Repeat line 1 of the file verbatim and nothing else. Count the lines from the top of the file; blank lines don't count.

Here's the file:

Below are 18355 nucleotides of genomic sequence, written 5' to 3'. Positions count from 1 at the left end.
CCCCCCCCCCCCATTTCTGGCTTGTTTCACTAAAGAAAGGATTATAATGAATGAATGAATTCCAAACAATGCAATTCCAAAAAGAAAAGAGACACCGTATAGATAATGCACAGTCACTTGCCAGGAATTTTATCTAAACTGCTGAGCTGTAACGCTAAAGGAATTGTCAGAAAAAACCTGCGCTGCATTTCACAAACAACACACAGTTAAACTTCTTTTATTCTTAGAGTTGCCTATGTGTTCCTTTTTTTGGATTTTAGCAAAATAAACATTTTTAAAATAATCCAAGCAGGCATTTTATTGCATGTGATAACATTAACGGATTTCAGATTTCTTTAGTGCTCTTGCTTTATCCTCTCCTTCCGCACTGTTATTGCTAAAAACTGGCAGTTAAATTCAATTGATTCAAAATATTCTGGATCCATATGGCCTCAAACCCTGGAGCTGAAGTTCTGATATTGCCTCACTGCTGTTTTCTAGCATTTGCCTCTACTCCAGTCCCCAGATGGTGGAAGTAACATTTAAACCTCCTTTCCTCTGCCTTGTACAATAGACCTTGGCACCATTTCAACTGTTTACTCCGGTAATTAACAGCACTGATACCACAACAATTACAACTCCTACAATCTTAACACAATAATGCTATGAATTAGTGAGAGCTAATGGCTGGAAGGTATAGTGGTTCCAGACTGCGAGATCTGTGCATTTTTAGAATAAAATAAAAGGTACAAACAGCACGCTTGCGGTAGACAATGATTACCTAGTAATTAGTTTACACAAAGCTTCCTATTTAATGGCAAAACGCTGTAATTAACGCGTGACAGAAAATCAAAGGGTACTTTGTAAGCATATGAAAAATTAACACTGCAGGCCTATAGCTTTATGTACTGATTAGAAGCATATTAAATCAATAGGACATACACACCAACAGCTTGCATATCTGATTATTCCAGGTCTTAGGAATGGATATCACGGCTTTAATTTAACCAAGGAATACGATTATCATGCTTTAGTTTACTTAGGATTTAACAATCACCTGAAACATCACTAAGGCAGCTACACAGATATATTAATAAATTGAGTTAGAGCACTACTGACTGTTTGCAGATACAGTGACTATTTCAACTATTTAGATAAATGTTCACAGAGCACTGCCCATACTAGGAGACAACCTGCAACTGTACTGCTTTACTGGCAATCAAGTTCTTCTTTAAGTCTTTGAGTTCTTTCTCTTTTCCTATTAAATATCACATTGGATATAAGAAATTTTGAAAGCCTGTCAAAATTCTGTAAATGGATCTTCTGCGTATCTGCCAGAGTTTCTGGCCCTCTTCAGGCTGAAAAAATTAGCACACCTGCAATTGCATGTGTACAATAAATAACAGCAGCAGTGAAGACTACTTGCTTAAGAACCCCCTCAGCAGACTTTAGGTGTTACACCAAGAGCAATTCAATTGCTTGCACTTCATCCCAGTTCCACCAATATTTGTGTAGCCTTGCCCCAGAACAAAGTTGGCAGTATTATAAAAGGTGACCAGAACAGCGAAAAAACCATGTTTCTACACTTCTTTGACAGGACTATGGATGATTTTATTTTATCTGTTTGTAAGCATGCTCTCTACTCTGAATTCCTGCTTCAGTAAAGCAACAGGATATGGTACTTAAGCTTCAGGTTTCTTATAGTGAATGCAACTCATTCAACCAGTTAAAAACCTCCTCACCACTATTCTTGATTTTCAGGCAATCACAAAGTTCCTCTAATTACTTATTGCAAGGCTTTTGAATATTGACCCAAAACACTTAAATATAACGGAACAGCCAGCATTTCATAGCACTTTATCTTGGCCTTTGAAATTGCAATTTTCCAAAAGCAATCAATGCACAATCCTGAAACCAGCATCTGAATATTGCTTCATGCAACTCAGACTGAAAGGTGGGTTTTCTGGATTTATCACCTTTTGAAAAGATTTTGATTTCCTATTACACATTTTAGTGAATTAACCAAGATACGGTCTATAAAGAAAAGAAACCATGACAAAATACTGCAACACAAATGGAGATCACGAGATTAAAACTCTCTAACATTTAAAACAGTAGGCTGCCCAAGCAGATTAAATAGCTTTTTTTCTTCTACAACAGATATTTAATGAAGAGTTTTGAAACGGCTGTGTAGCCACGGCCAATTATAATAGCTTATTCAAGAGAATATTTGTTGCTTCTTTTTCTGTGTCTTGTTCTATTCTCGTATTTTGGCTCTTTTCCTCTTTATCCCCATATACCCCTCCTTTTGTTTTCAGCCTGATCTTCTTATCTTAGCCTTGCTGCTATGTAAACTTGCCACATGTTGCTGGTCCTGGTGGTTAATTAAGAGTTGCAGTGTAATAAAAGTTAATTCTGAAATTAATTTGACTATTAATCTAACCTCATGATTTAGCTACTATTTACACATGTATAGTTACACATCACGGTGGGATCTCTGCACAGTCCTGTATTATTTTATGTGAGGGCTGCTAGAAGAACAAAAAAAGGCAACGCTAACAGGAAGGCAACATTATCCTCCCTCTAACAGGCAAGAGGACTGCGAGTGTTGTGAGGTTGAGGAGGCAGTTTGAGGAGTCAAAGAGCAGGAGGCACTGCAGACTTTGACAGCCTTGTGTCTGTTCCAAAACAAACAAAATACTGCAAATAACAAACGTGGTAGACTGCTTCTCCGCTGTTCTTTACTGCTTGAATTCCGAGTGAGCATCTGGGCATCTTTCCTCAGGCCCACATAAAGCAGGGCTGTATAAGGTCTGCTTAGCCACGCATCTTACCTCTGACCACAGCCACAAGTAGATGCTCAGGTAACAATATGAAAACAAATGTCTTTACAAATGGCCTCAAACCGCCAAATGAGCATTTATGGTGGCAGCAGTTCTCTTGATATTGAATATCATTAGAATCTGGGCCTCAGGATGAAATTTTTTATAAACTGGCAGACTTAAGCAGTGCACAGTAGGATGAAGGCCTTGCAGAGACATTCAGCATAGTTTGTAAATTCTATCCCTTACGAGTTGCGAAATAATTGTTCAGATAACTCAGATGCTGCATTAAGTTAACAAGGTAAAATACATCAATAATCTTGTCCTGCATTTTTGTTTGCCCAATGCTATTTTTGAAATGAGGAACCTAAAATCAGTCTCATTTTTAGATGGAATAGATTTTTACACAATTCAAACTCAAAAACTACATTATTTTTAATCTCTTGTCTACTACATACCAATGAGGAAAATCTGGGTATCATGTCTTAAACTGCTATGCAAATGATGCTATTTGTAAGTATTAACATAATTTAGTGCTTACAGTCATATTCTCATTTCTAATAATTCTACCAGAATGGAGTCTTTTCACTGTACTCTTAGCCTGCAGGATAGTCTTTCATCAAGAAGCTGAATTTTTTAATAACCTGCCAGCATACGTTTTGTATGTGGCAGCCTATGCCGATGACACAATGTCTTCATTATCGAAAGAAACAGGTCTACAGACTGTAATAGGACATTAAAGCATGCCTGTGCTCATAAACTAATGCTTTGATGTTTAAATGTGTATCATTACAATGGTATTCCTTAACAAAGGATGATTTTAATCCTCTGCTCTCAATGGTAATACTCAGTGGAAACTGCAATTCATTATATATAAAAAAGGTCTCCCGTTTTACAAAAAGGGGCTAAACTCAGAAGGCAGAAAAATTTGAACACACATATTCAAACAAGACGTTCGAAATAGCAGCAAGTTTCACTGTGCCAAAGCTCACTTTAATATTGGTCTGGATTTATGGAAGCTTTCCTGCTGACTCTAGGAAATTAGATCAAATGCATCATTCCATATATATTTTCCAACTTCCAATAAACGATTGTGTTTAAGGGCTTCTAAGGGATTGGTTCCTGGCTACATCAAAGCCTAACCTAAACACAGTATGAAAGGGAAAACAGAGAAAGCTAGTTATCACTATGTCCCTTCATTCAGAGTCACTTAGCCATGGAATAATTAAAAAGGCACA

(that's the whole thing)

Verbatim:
Below are 18355 nucleotides of genomic sequence, written 5' to 3'. Positions count from 1 at the left end.